One key aspect of current AI that is almost always overlooked by breathless journalists is that in any successful deployment, one of two things is true: either there is a human somewhere in the control loop or the cost of failure is low enough that no one cares.

If your robot lawnmower or vacuum cleaner misses a patch of ground, it's a minor irritation. If the AI system deciding what advertisements to show you when you land on a web page shows you something well outside your range of interests, again it's no biggie.

But where life and limb are at stake should something go wrong, a human needs to be in the loop. This is why all deployed self-driving systems on production vehicles are (despite marketing hype) level 2, which means a human driver is meant to keep their hands on the wheel and be attentive enough to take over should the system fail. There have already been multiple fatalities where a human driver failed to play their part and just left the vehicle to its own devices.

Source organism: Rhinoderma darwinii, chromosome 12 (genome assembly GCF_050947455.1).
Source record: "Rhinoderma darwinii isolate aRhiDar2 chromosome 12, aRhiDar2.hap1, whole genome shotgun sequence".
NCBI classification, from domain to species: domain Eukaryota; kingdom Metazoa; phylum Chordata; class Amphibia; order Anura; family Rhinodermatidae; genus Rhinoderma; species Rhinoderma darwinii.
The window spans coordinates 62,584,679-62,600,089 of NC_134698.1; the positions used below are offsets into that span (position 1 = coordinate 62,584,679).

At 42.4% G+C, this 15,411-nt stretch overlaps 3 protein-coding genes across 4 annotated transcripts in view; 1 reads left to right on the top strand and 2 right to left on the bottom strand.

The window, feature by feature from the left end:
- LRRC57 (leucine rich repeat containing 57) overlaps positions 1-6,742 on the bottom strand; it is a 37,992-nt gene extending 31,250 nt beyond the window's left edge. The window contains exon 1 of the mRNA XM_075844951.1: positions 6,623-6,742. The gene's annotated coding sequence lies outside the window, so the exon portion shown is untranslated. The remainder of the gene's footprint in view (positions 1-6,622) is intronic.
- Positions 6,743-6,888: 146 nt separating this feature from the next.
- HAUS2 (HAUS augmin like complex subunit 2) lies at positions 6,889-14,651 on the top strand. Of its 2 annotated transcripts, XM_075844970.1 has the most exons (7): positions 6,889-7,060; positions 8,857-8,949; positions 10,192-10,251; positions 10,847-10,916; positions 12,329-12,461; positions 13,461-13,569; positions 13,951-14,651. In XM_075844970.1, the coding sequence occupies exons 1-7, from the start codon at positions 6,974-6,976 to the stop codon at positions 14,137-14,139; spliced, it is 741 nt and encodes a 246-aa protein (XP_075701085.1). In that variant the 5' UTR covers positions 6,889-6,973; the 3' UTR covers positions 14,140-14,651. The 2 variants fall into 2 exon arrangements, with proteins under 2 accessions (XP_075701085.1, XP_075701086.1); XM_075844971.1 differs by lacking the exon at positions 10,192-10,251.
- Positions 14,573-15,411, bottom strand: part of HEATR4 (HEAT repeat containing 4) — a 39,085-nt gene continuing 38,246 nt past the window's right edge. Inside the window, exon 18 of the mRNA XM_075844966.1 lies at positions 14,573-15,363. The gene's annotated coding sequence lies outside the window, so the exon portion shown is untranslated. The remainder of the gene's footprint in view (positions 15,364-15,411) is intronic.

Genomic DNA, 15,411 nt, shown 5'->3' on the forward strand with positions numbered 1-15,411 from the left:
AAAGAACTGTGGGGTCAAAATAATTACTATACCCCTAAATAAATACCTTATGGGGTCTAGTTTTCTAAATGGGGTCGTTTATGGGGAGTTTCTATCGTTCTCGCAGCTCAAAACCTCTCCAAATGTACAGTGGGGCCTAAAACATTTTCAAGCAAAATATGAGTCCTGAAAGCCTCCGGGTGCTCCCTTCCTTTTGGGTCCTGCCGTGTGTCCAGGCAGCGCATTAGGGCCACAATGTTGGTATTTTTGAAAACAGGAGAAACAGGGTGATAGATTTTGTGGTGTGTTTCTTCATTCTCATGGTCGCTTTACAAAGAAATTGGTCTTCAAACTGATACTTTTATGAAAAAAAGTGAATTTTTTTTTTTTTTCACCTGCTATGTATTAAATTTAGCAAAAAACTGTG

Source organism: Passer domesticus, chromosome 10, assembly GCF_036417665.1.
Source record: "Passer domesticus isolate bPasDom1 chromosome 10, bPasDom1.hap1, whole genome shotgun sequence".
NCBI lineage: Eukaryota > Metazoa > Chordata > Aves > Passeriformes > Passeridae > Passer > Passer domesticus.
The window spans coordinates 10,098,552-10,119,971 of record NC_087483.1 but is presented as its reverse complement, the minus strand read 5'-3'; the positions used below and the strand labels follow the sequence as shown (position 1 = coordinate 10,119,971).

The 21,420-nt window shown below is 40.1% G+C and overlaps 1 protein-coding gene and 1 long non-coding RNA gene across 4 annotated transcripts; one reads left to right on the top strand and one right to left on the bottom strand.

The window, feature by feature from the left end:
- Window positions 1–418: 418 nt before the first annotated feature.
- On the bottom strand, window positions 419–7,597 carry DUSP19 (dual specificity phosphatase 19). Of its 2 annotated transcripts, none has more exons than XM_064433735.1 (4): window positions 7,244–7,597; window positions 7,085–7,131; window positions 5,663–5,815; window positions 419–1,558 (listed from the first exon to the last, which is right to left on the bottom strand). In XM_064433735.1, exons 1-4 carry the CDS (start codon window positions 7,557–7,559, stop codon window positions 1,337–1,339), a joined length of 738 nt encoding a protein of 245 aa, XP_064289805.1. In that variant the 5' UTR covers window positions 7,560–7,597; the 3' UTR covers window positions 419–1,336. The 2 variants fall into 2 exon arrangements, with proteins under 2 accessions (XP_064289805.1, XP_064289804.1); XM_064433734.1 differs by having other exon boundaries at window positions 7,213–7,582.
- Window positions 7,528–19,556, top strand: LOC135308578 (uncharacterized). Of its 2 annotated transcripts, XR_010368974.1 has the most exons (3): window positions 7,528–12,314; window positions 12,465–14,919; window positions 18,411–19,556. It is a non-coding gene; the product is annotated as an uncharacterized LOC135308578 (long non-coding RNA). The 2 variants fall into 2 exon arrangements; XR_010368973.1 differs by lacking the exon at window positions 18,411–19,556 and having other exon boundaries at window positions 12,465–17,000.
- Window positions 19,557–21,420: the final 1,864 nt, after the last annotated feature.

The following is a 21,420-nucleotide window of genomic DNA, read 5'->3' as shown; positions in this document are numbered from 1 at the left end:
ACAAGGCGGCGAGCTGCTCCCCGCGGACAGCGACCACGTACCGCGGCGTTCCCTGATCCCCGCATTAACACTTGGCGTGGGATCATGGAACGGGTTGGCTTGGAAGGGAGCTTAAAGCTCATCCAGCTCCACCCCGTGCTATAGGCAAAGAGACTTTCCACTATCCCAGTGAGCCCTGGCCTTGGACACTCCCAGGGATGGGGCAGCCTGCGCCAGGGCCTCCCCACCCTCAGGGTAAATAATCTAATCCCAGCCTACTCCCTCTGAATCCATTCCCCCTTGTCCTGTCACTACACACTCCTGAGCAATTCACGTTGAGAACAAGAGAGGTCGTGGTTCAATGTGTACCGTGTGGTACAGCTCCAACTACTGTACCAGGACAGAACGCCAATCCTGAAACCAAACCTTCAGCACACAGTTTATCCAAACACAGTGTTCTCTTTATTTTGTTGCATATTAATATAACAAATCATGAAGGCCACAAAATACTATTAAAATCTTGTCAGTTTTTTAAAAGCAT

The point is, failures happen and the increasing ubiquity of AI means that failures could detrimentally affect not just an individual but millions of people. It is concerning enough that the AI community is cataloguing these failures with a view toward understanding the full breadth of the risks they may pose. While failures are embarrassing and may even have legal ramifications, it is in the industry's best interest to be open about them, as the main failure threat to AI as a whole is a failure of public trust in the technology.

One of the main conundrums is that the neural network technology driving most AI systems often fails in ways that obfuscate the cause so the failure mode remains a mystery to researchers. With that in mind, let’s consider some of the documented failure types.


Of great concern to civil liberties campaigners is the increased use of AI to offload major decisions, such as who receives a loan, who goes to jail, and who gets health care. Any bias in these decisions can have profound social effects on large numbers of people.

Perhaps one of the most well-documented biases is facial recognition systems’ poor accuracy with people who have darker skin tones, which can lead to very real negative consequences.